28 September 2020 | News
The Government will provide more than $600,000 to the Leukaemia Foundation as part of Australia’s first National Strategic Action Plan for Blood Cancer.
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As part of the 2020/21 Budget, the Australian government will provide more than $600,000 to the Leukaemia Foundation as part of Australia’s first National Strategic Action Plan for Blood Cancer.
The National Strategic Action Plan will deliver continued support for people battling blood cancers. This funding will deliver Optimal Care Pathways for blood cancer patients, and enable the Blood Cancer Taskforce to continue its vital work, providing strategic oversight of the implementation until the end of next year.
Optimal Care Pathways will provide wide ranging, evidence-based recommendations for best practice care, from the point of diagnosis, through treatment, survivorship and end-of-life care.
The Blood Cancer Taskforce, made up of representatives from leading Australian haematologists, researchers, and cancer charities, will continue in their roles of coordination of the blood cancer community and implementation of actions in this National Action Plan.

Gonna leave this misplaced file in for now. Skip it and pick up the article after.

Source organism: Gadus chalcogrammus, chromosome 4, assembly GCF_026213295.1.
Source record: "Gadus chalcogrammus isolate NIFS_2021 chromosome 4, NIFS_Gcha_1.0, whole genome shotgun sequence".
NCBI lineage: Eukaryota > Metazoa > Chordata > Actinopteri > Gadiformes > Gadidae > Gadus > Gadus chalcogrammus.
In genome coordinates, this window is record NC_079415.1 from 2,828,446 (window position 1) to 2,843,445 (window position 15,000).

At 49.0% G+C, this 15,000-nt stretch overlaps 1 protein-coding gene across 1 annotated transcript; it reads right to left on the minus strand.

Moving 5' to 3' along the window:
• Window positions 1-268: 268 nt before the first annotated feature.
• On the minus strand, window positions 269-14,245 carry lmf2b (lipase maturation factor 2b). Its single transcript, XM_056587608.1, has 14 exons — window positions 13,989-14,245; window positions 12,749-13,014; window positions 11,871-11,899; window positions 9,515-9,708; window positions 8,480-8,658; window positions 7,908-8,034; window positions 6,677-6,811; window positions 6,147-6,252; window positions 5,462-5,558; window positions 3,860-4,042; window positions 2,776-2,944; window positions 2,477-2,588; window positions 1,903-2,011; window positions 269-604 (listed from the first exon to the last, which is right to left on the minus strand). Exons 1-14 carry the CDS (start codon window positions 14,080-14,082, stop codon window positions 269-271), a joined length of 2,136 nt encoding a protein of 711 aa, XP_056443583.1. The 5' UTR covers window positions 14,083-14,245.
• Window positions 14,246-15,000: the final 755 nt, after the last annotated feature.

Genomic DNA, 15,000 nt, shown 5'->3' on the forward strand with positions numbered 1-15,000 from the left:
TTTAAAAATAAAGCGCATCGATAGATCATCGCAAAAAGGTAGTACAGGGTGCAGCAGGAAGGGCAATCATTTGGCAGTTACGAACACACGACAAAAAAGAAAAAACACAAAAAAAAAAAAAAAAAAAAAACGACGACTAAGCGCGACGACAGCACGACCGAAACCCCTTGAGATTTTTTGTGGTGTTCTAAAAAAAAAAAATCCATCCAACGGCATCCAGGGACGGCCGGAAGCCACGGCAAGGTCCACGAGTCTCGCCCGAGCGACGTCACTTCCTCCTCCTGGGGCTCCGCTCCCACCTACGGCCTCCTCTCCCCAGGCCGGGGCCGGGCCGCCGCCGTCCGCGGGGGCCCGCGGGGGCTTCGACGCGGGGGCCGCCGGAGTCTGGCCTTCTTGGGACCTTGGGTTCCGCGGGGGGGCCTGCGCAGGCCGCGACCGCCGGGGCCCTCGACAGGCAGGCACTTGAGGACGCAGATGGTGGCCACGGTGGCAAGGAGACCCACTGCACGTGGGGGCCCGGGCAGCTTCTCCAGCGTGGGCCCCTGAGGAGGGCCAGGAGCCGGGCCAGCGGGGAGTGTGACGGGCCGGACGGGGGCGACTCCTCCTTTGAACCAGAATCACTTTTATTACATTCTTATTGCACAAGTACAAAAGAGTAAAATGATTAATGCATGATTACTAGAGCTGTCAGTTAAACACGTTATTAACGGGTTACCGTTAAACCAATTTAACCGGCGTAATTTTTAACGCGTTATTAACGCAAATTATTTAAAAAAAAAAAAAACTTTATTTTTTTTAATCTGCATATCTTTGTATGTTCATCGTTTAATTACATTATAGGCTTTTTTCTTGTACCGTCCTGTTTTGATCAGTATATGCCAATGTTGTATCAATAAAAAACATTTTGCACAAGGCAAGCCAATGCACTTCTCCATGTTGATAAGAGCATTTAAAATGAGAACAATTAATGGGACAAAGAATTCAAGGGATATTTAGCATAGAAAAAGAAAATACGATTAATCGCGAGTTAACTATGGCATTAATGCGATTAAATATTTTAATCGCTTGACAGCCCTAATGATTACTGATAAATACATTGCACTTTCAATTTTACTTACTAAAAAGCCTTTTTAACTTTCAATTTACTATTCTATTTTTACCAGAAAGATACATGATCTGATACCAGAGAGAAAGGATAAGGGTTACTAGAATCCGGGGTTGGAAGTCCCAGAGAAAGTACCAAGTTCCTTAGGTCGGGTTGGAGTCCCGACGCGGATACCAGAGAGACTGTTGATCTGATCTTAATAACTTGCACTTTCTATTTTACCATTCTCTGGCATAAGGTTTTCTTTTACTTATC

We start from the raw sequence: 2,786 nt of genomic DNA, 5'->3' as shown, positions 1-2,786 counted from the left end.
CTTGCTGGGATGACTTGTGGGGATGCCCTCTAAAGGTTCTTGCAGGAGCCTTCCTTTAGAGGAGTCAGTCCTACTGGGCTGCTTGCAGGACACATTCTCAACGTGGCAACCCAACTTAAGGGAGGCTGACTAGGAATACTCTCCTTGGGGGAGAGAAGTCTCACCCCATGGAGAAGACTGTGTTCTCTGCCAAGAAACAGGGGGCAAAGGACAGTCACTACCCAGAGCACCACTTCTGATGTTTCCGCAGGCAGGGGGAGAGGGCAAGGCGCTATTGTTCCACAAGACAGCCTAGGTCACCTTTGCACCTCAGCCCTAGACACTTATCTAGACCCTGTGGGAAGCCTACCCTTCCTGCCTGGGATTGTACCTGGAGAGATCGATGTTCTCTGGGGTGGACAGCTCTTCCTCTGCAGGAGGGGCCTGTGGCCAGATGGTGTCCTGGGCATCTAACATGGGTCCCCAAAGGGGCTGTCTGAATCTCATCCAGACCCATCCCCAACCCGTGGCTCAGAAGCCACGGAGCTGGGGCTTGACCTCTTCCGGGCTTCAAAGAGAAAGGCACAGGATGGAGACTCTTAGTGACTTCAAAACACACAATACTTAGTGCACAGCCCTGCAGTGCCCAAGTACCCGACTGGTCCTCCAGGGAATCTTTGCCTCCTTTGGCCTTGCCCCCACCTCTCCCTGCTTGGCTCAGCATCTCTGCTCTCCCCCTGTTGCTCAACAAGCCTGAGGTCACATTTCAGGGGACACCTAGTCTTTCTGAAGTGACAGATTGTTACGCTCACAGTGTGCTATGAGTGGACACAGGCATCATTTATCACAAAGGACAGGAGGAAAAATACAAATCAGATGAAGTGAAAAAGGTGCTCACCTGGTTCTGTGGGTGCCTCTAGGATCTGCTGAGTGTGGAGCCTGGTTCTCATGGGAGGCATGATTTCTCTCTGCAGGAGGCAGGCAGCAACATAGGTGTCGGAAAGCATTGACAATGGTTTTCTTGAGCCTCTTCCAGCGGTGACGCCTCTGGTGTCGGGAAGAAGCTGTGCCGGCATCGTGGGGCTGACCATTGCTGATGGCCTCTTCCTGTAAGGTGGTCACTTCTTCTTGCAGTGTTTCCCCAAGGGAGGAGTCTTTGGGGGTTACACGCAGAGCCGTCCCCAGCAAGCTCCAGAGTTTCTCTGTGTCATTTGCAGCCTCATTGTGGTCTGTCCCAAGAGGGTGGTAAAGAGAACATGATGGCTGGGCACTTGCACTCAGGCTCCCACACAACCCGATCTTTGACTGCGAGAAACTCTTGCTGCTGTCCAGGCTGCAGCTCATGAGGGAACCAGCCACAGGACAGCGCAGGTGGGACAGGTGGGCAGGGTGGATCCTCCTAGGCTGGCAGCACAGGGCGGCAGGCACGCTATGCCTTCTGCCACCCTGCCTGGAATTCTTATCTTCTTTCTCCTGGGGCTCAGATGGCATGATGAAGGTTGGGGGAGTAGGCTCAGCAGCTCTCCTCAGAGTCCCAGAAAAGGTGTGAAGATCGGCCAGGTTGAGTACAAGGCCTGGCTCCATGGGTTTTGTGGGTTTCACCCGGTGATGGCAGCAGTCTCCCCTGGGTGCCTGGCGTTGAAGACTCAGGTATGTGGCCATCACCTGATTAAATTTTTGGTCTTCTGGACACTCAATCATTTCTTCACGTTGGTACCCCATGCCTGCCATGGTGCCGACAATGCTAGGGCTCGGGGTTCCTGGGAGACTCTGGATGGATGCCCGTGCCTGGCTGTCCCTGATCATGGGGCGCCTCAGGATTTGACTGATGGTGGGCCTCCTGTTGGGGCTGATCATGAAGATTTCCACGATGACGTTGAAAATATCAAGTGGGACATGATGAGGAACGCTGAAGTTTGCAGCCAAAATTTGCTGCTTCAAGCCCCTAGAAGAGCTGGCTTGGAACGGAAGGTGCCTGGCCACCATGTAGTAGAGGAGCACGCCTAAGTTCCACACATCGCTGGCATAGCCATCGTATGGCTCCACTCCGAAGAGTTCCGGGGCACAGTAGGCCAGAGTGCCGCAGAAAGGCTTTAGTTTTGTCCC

This announcement builds on the $150,000 provided in 2019-20 to establish the expert Blood Cancer Taskforce to develop the National Strategic Action Plan for Blood Cancer.
The plan was developed in consultation between governments, researchers, non-government organisations, health care professionals, industry, patients, carers and advocacy groups.
This commitment adds to the Government’s significant investment to combat blood cancer, including more than $310 million for blood cancer research from 2013-2019, through the National Health and Medical Research Council, Medical Research Future Fund and Cancer Australia.
The government has also delivered more than $5 billion for blood cancer medicines through the Pharmaceutical Benefits Scheme from 2013-14 to 2018-19.
The government recently provided access to ground-breaking CAR-T cell therapy for several types of Leukaemia and lymphoma.
CAR T-cell therapy uses the body’s own immune system to fight cancer. The patients T cells are extracted from the body, genetically reengineered and programmed to recognise and destroy cancer cells, and then reimplanted into the body.
Together with states and territories, the government currently provides access to Kymriah, a CAR-T cell therapy, through specialist hospitals.